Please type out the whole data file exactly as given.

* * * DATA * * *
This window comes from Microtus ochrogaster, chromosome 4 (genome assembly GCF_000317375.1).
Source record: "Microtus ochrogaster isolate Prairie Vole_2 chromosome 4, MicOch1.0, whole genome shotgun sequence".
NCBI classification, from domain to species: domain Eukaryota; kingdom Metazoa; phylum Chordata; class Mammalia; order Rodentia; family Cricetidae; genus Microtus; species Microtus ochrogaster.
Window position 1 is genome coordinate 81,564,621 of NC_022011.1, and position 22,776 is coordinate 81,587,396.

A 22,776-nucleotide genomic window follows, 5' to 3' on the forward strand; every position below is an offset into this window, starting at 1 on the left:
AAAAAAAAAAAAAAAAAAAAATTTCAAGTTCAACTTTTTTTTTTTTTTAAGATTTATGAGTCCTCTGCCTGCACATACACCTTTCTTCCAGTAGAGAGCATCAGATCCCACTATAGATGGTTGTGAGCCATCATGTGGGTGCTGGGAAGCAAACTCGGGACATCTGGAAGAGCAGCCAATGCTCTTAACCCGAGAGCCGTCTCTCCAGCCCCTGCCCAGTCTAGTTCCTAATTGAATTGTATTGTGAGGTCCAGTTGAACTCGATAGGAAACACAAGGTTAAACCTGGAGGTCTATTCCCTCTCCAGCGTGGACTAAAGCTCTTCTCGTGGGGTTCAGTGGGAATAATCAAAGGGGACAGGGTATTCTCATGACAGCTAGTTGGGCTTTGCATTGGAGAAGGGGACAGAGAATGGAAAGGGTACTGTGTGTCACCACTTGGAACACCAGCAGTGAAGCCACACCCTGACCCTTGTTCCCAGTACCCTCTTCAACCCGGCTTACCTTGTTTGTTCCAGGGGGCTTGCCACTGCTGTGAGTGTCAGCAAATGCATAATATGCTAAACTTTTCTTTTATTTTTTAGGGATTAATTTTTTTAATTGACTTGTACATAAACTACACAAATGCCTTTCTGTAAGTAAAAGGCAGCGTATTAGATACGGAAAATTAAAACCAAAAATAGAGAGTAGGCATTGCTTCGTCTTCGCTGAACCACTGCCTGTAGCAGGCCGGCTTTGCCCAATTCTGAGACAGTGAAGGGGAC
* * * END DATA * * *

This window comes from Microtus ochrogaster, chromosome 4 (genome assembly GCF_000317375.1).
Source record: "Microtus ochrogaster isolate Prairie Vole_2 chromosome 4, MicOch1.0, whole genome shotgun sequence".
NCBI classification, from domain to species: domain Eukaryota; kingdom Metazoa; phylum Chordata; class Mammalia; order Rodentia; family Cricetidae; genus Microtus; species Microtus ochrogaster.
Window position 1 is genome coordinate 81,564,621 of NC_022011.1, and position 22,776 is coordinate 81,587,396.

A 22,776-nucleotide genomic window follows, 5' to 3' on the forward strand; every position below is an offset into this window, starting at 1 on the left:
AAAAAAAAAAAAAAAAAAAAATTTCAAGTTCAACTTTTTTTTTTTTTTAAGATTTATGAGTCCTCTGCCTGCACATACACCTTTCTTCCAGTAGAGAGCATCAGATCCCACTATAGATGGTTGTGAGCCATCATGTGGGTGCTGGGAAGCAAACTCGGGACATCTGGAAGAGCAGCCAATGCTCTTAACCCGAGAGCCGTCTCTCCAGCCCCTGCCCAGTCTAGTTCCTAATTGAATTGTATTGTGAGGTCCAGTTGAACTCGATAGGAAACACAAGGTTAAACCTGGAGGTCTATTCCCTCTCCAGCGTGGACTAAAGCTCTTCTCGTGGGGTTCAGTGGGAATAATCAAAGGGGACAGGGTATTCTCATGACAGCTAGTTGGGCTTTGCATTGGAGAAGGGGACAGAGAATGGAAAGGGTACTGTGTGTCACCACTTGGAACACCAGCAGTGAAGCCACACCCTGACCCTTGTTCCCAGTACCCTCTTCAACCCGGCTTACCTTGTTTGTTCCAGGGGGCTTGCCACTGCTGTGAGTGTCAGCAAATGCATAATATGCTAAACTTTTCTTTTATTTTTTAGGGATTAATTTTTTTAATTGACTTGTACATAAACTACACAAATGCCTTTCTGTAAGTAAAAGGCAGCGTATTAGATACGGAAAATTAAAACCAAAAATAGAGAGTAGGCATTGCTTCGTCTTCGCTGAACCACTGCCTGTAGCAGGCCGGCTTTGCCCAATTCTGAGACAGTGAAGGGGAC